By WILMON MENARD
MY first impression of Fr. Ambrose Poletti was of an onrushing hunched figure with fan-shaped beard, leather-jacket and beret—and a flash of large white teeth and laughing, bright eyes. Then, crouched low upon his motorcycle, he was past, with an accelerated roar, disappearing suddenly around a turn of the road in the direction of Lo Wu, the famous Bridge of Freedom between the New Territories of Hong Kong and Red China.
When I drove up later to the whistle-stop of Lo Wu, Fr. Poletti, born on the lake of Como in northern Italy, was carrying gently his arms a frail man, who had half-fainted through realization of actual liberation.
The missionaries and others whom Fr. Poletti has been greeting since February of 1951 with the e exciting words " Welcome to Freedom ! " have until the past few years come directly to the Lo Wu border-control station from the cell of a Communist prison in a lonely region of North China. Many arrived at the Border in a state of complete mental and physical collapse; others were covered with lice, sores, fungus, or were on the brink of death from malnutrition.
A large number of American and foreign missionaries and business men came across the bridge are
to freedom. but there still
others rotting in Red China prisons and hospitals. Bishop James Walsh, tried and sentenced in Shanghai by a "People's Court", was found guilty of heading a spy ring which the Red Chinese said he and Cardinal Spellman of New York had set up under Vatican orders. The imprisonment of Bishop Walsh, which. at his age, is tantamount to a death sentence, followed the announcement that the Catholic Bishop of Shanghai, Bishop Kung, long after his arrest, had been sentenced to life imprisonment, and that 13 other Catholics were jailed for alleged crimes against the Communist Chinese regime. " One bridge connects the two territories," Fr. Poletti said in an earnest Italian-accented voice. A few metres of barbed-wire separate two worlds and two civilizations. The physical distance can be measured in a few metres. The moral distance, however, cannot be measured. On one side there is liberty, over there the negation of every religious liberty."
Hetold me about some of the many missionaries he has greeted been banished who have bnished from Red China: they who hobbled across on swollen, gangrenous feet, in the beggars; ags of some weeping uncontrollably, others beyond tears who merely stared blankly into space There was Bishop Alphonse Ferroni, 0.F.M., of the diocese of Laohokow, who had shrunk from 180 pounds to 70; the American Bishop O'Shea and the Canadian Bishop O'Hara, who were the worst example of inhuman Cornmunist brutality and persecution; the 76-year-old French priest, who, although he could walk very spritely, made the Communists carry him across the barricade. Fr.. Poletti invited me to his church of St. Joseph in Fanling,
m the Red m the Red ten minutes' drive from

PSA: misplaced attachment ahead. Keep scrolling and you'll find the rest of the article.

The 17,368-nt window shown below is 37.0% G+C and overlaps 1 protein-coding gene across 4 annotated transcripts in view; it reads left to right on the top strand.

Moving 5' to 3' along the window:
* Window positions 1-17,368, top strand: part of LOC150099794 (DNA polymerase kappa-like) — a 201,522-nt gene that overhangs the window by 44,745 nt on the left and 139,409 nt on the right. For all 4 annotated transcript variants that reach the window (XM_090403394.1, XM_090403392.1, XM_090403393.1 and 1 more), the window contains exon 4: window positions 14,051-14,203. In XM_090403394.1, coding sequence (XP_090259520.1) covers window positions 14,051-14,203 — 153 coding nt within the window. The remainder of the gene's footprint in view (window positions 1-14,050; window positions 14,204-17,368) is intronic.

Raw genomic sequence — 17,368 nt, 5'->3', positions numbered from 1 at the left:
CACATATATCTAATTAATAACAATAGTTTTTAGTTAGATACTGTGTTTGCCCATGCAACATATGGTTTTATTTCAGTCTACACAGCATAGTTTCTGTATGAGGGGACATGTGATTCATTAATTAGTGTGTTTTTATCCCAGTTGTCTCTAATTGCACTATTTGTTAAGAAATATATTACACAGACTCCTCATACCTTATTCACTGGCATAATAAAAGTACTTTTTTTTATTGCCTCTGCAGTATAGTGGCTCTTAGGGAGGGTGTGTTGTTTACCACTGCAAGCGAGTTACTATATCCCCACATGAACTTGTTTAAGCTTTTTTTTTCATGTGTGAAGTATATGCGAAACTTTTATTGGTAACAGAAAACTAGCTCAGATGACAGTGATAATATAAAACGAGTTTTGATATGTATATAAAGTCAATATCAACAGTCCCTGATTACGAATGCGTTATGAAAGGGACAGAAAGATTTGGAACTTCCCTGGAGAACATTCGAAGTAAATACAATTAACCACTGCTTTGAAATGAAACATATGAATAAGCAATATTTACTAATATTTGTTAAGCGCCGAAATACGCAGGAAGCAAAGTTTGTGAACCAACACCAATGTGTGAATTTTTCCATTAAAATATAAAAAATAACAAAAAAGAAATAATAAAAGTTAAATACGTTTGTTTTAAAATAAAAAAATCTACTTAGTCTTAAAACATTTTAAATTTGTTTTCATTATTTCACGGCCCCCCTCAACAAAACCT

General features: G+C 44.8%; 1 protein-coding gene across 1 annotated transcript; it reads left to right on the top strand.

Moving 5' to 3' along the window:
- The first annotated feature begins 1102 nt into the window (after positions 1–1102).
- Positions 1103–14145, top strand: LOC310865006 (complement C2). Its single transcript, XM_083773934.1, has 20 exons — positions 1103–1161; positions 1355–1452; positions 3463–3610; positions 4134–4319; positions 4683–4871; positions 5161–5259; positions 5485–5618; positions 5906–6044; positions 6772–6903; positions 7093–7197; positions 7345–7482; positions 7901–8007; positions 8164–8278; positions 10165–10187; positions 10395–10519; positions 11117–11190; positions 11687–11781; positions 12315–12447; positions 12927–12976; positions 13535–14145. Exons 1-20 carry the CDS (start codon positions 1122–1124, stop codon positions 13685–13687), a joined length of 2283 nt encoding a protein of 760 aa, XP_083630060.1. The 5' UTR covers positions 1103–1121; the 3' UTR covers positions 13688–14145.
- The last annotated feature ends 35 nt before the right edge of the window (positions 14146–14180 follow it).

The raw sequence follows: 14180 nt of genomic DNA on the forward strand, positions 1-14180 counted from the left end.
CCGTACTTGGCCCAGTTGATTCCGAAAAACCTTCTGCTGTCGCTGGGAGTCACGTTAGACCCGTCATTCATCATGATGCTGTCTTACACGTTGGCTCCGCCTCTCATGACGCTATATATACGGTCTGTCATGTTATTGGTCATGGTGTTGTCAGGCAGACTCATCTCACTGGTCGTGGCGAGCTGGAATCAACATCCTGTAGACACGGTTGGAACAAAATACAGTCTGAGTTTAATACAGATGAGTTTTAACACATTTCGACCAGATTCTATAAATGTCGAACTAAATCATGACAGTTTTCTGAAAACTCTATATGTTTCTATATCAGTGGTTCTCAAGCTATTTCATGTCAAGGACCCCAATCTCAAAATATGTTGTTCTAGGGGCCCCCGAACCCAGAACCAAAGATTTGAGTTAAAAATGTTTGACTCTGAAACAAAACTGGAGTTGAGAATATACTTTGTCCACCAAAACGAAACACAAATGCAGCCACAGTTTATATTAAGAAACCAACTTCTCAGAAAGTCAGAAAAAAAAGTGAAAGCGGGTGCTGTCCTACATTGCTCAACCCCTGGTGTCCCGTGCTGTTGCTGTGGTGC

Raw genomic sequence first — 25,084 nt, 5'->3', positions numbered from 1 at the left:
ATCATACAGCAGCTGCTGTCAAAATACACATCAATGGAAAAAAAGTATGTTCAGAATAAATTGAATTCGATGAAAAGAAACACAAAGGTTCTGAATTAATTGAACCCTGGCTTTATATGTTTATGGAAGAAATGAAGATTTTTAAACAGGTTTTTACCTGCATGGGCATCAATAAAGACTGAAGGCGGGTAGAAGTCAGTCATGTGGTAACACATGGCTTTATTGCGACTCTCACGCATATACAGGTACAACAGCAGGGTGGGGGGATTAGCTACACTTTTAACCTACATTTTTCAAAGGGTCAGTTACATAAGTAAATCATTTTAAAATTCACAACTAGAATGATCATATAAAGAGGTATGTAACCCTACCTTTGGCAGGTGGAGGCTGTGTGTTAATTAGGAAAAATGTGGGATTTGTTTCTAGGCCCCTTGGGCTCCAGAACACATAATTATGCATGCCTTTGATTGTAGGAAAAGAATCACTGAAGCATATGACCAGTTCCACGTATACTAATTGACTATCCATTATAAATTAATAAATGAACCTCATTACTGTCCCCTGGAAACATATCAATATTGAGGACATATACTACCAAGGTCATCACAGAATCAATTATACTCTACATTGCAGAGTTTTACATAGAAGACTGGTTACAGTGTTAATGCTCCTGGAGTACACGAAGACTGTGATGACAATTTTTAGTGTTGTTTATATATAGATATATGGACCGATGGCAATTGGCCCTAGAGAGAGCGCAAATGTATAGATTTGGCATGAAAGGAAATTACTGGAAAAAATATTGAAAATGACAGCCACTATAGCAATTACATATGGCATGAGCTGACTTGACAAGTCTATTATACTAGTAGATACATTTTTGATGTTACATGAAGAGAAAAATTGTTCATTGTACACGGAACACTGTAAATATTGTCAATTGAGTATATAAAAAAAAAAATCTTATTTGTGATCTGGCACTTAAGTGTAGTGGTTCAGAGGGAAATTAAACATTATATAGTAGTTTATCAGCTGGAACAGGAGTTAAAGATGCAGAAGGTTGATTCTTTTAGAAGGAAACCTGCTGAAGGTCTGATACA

Chinese frontier. The grey-andwhite church and parish stand in an open field that is under cultivation, pure and beautiful in the bright sunshine. " When I escaped the Cornmunists from my Tam Tong district of Kwangtung Province, between Canton and Swatow, I had no churcn," he told me. " Will you believe that a Chinese Taoist gave me 75,000 square feet of land for this church—free? Everything else was donated, too." I learned that be was ordained a priest of the Pontifical Foreign Missions Institute in 1929, and arrived in Hong Kong. at the age of 24, at the end of 1930. After
a study of the Chine language, he was put in charge of the Tam Tong district; a year later he had 12 churches under his supervision.
When the Japanese occupied China they sent Fr. Poletti to on
Cant. finally to Hong Kong. In 1946 he tried unsuccessfully to return to his old district of Tam Tong, but in the following year the he managed to slip through Communist guerilla lines. Early m and called for in 1948, the Communists surrounded his church,
him to come out. Instead, Fr. Poletti climbed out a window and escaped.
He suffered at the hands of the Nationalists and the Communists alike as the tide of sporadic fighting flowed back and forth across his area. He recalled: " One day a Nationalist officer told me that I was wanted in a village ten miles a p a hillside away, to be questioned by military committee. While I was push ing my bicycle up road overlooking my district, some mo strange premonition caused me to look back. A black pillar of smoke was rising into the sky from my church. The Nationalist officer had given his men orders to put my church to the torch."
Soon Fr. Poletti was running for his life, pursued by the Chinese Communists, now hiding briefly among beggars, Christians and pagans, but still saying Mass. Eventually a final message came
through from the Bishop of Hong Kong, " If you are alive. come back by any means that you can." He finally reached the New Territories of Hong Kong. Here his health was found to be so impaired that he was sent back to Italy for a time to recuperate. He showed me the gold cross around his neck. "This was sent to me in 1953, five years after my enforced departure from Tam Tong, and was paid for by the
Chinese Catholics and Taoists in Tong, hiding in' Tam T, to let me know that they still waited, believed. hoped. They paid for this heavy gold cross with money they hart hoarded, almost starving themselves, I know, to contribute." Fr. Poletti dropped the cross back into his shirt front, stared thoughtfully across the plain to the rolling hills that separate a free land from Red China. Speaking slowly, he said:
" We all hope that in a not far
Chinese off day the Chin Communist Government will regain their sanity, tolerance, human kindness and a spiritual awareness, and grant us the right to return once again to our beloved missions, to our orphanages, to our hospitals, so that we may close our eyes in final rest in the midst of those whom we have loved so much for whom we have suffered so much."